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Making Mistakes In German Posted by on Mar 7, 2018 in Language

Guten Tag! Today’s post is about mistakes. Sometimes we are aware that we might be saying something incorrectly in German, like muddling up words that sound similar but have different meanings. What we are not so aware of is what we are actually saying when we do this – which can lead to us feeling mortified when we find out! So today, using the topic of expressing feelings and emotions with ‘Ich bin’/’mir ist’ (‘I am/I feel’) and ‘es ist’ (‘it is’), I will tell you what you will end up saying should you muddle any of these up. Treat this as a bit of fun – but fun you can learn from!

 

Peekaboo?

Foto: winstonavich on flickr.com under a CC license (CC BY 2.0)

 

To talk about yourself you use either Ich bin or Mir ist. To talk about something, you use Es ist. We will start with Es ist, along with Ich bin.

Es ist = It is
Ich bin = I am

There are several words which look similar in German, but have different meanings depending on how they are used grammatically (such as ‘tired’ and ‘tiring’ in English, for example). Here are some examples:

Es ist stressig = It is stressful
Ich bin gestresst = I am stressed

Should you use these the opposite way around (use ‘ich bin’ where ‘es ist’ should be, and vice versa) you will actually be saying the following:

Ich bin stressig = I am stressy, stressful
Es ist gestresst = It is stressed

Here are some more examples. The main (‘correct’) pair is first, in green, and its opposite second, in red.

Ich bin interessiert = I am interested.
Es ist interessant = It is interesting.

Ich bin interessant = I am interesting.
Es ist interessiert = It is interested.

*

Ich bin überrascht = I am surprised.
Es ist überraschend = It is surprising.

Ich bin überraschend = I am surprising.
Es ist
überrascht = It is surprised.

As you can see, mixing up the ‘es ist’ is not such a big deal (though it may confuse people – are you referring to yourself as an ‘it’, or talking about something else entirely?) but using the wrong word after ‘ich bin’ can create some funny comments about yourself (‘I am interesting’ when you’re meant to say ‘I am interested’ could cause a few giggles)! We’ll look at this some more now with Ich bin vs. Mir ist.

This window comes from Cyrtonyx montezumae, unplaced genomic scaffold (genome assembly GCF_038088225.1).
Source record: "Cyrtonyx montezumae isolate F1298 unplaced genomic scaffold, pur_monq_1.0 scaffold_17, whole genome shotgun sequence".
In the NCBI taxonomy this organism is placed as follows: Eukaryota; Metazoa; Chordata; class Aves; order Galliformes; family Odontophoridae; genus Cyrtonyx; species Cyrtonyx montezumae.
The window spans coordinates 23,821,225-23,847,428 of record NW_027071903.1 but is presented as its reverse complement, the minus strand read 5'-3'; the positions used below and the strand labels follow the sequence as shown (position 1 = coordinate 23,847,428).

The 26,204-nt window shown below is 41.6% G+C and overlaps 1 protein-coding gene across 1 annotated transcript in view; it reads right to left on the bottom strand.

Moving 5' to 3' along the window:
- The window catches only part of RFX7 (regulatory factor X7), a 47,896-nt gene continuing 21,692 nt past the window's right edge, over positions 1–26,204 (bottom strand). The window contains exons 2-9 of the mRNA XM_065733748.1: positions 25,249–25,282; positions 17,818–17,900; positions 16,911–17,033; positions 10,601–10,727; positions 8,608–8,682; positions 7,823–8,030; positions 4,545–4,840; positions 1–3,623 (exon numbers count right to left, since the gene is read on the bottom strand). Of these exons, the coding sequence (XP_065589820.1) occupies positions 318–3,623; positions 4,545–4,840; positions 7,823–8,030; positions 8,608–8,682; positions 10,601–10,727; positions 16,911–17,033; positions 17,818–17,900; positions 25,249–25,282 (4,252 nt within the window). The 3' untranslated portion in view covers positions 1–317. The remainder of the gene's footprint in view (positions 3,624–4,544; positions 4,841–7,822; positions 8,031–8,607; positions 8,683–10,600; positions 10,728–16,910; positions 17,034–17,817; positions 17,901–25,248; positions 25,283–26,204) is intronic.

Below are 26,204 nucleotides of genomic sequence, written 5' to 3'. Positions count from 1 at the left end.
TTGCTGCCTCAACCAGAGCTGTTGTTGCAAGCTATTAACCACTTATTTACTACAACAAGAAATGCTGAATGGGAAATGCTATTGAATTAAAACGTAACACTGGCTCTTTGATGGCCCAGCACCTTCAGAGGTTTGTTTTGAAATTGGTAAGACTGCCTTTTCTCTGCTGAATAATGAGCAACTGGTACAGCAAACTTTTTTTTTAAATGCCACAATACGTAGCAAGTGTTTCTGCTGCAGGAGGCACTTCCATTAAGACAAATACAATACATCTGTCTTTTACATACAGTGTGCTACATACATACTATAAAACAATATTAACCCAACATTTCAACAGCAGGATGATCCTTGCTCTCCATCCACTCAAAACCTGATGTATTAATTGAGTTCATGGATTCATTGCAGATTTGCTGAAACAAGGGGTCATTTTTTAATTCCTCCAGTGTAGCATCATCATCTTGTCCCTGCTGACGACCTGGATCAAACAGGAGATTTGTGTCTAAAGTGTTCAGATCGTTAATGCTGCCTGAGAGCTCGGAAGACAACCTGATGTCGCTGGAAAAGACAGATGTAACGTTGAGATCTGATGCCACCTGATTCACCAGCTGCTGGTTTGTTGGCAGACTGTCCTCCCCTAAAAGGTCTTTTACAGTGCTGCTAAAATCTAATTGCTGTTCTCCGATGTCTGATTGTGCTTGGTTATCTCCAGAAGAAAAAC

Ich bin = I am
Mir ist = I am (I feel)

Larissa explains very well the difference between Ich bin and Mir ist in this blog post. I recommend you read that before carrying on with this one! As now I’m going to show you what happens if you mix up Ich bin and Mir ist.

Firstly, the correct way to say the following:

Mir ist heiß = I am hot

Mir ist kalt = I am cold

Mir ist langweilig = I am bored

Mir ist schlecht = I am unwell

Basically, ‘Mir ist’ describes your mood & how you’re feeling. Now, here is what you would unintentionally be saying if you used ‘Ich bin’ instead of ‘Mir ist’!

Ich bin heiß = I am hot (‘I am attractive’!)

Ich bin kalt = I am cold (‘I am cold-hearted’)

Ich bin langweilig = I am boring

Ich bin schlecht = I am bad (‘I am a bad person’)

As you can see, it can be pretty amusing! But I am not writing this to scare anyone. I think that, if you are aware of the mistakes you could be making, they will not seem so bad if you eventually do make them. Plus, mistakes are a natural part of language learning, and when the mistake is a bit of a funny one, it can really help to break the ice between yourself and the native speaker. And as you can see from the examples above, it is not the end of the world if you muddle something up. Most native speakers will know what you were intending to say, anyway. So don’t be scared of making mistakes!

I hope this has been interesting! Have a good week. 🙂

Bis bald

Constanze

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About the Author:Constanze

Servus! I'm Constanze. I'm half English and half German. I write here because I'm passionate about my languages and my roots. I also work as a translator & group fitness instructor.


Comments:

  1. Brunold:

    I enjoyed this article…

  2. Michael Quinlan:

    Constanze, I would have used the “Ich bin” instead of “Mir ist,” and then have no idea why everyone is laughing, so this is a great post for me. Thanks.

    • Constanze:

      @Michael Quinlan That’s exactly why I thought it would be useful to point out the unintentional meanings of the mistakes! I’m so glad you found it useful. Thank you, Michael. 🙂

  3. Sourav Das:

    Thank you for your valuable post.I am beginner in Learning german it definitely help me from making mistake.


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